Write Instructions on the Board
Verbal instructions don’t always stick with kids, especially kids who don’t process auditory information very quickly. You will save yourself and your students a lot of frustration if you write simple instructions on the board. For second graders I might write something like this:
- Turn in on my table
If your students aren’t great readers yet, add simple pictures. Kids start to develop some independence when they know they can check the instructions on the board if they can’t remember what to do next. This frees you up to work with kids who need help, rather than just answering procedural questions over and over. (Click here for more ways to help spacey kids follow instructions.)
Think About Your Desk Arrangement
Set up your desks so that you can easily get to any student. If someone is being disruptive during a lesson, you want to be able to easily take a couple of steps toward them and keep on teaching. When students are working independently you want to be able to quickly check in with students without walking through a maze. After lots of trial and error, I found that my favorite arrangement was to have a row across the front with an aisle in the middle (for students who needed fewer distractions) and then table groups radiating from the center of the room. As I was teaching, it was easy to check in with or redirect anyone in the front rows and from the center of the room it was only a few steps to any student. Also, no students had their backs to the front of the room with this arrangement. (See 10 more desk arrangements here.)
Follow along on Pinterest for more ideas, inspiration, and teacher humor!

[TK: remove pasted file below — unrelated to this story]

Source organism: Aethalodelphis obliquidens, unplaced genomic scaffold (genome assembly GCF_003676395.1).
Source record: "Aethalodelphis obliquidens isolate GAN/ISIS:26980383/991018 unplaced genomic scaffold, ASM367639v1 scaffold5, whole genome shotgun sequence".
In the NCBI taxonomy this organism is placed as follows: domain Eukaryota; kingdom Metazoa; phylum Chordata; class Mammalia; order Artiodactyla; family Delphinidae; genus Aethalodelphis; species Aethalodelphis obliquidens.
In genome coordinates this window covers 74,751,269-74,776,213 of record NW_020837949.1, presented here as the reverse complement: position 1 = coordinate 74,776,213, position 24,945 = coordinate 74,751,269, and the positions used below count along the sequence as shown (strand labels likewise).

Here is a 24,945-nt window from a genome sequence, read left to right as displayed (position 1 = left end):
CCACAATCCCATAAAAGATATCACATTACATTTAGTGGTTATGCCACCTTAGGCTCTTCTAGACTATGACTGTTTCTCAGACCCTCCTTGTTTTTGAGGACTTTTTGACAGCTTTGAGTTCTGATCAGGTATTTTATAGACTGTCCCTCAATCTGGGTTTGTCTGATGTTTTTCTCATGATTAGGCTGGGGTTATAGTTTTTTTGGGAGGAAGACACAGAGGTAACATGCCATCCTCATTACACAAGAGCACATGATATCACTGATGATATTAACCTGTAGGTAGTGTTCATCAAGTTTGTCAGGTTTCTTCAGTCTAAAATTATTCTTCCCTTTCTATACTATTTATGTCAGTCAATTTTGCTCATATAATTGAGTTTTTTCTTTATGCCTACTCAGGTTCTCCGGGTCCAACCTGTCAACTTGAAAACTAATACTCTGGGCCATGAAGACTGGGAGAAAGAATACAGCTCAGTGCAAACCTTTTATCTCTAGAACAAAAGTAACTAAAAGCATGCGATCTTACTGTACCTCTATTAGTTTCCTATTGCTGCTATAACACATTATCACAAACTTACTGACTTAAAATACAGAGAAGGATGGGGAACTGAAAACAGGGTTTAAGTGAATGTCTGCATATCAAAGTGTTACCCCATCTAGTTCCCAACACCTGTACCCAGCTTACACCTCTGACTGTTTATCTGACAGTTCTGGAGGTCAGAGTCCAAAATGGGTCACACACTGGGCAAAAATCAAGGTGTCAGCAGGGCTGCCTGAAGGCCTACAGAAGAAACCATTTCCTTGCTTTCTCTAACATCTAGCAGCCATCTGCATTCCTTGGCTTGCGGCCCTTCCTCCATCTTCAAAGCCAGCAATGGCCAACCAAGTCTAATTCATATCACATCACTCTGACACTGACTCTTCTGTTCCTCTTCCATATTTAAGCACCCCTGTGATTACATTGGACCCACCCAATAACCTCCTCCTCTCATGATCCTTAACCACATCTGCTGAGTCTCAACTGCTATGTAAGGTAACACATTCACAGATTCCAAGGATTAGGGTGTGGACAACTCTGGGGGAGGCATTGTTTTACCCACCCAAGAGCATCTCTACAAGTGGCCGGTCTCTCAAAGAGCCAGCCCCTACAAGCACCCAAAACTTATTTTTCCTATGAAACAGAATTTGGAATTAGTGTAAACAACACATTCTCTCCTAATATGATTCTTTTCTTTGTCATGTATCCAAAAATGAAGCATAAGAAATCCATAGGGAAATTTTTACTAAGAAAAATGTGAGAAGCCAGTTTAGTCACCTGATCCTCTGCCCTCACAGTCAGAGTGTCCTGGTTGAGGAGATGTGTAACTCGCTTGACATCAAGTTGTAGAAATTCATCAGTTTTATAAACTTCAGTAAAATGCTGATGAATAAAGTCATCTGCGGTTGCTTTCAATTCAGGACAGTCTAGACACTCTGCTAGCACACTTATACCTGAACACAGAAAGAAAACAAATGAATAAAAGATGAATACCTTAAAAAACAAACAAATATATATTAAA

Cute school themed clip art by:
Hannah, you have great ideas! I like the arrangement, but my biggest problem is getting desks to stay put. Do you have any problems with that OR a solution? Thanks!
Thanks, Nancy. Sometimes I put a few pieces of masking tape on the floor to help students know how their desks should be lined up. It does have to be replaced occasionally but it helps. I know some teachers use zip ties on the legs of adjacent desks to keep them in place.
Use zip ties to strap two legs together, or you can do the same with velcro straps that you can reuse.
Great idea, Debra!
I love your heartfelt plea to keep it about the kids and not the testing. I also want to try your room arrangement idea. We are using Kagan at my school, but I think I can still make it work with the groups of 4 idea and allowing everyone to see the board. Brilliant.
I love your desk arrangement. However I have these huge middle school desks and 36 kids on average. We always feel like we are squashed into a sardine can. lol
Oh gosh, 36 sounds huge to me. I wish that architects would consider that middle school bodies and desks are bigger and that we don’t want to always put desks in rows!
Thanks for stopping by 🙂